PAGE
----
This is not a truly "fundamental" constant of nature like say the speed of light or the Planck constant.
Rather, it is just a definition of our Kelvin temperature scale, linking average microscopic energy to our macroscopic temperature scale.
The way to think about that link is, at 1 Kelvin, each particle has average energy:
per degree of freedom.
This is why the units of the Boltzmann constant are Joules per Kelvin.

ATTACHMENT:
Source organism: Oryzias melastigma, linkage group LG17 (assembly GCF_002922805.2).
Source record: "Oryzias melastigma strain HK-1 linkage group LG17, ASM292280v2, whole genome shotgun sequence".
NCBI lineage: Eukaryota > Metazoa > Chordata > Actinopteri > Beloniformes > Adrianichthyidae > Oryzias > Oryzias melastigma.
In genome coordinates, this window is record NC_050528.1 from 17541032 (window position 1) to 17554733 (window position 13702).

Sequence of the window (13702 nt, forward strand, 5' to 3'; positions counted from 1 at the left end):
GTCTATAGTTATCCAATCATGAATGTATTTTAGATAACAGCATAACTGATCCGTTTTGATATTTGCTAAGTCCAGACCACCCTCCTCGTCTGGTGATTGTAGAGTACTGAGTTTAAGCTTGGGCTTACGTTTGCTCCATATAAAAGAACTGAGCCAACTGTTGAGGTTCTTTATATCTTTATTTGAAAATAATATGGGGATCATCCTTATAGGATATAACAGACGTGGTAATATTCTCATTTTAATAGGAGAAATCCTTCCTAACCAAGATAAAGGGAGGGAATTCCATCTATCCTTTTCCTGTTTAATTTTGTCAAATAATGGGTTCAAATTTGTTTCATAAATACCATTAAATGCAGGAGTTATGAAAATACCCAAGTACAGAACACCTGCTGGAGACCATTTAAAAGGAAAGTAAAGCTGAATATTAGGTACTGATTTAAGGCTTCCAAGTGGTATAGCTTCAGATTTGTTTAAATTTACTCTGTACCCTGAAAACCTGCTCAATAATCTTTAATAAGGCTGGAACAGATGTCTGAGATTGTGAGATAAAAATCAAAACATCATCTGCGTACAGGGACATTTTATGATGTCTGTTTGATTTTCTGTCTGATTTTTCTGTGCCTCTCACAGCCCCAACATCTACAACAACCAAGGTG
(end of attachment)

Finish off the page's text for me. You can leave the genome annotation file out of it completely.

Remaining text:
For an ideal monatomic gas, say helium, there are 3 degrees of freedom. so each helium atom has average energy:
If we have 2 atoms at 1 K, they will have average energy , and so on.
Another conclusion is that this defines temperature as being proportional to the total energy. E.g. if we had 1 helium atom at 2 K then we would have about energy, 3 K and so on.
This energy is of course just an average: some particles have more, and others less, following the Maxwell-Boltzmann distribution.

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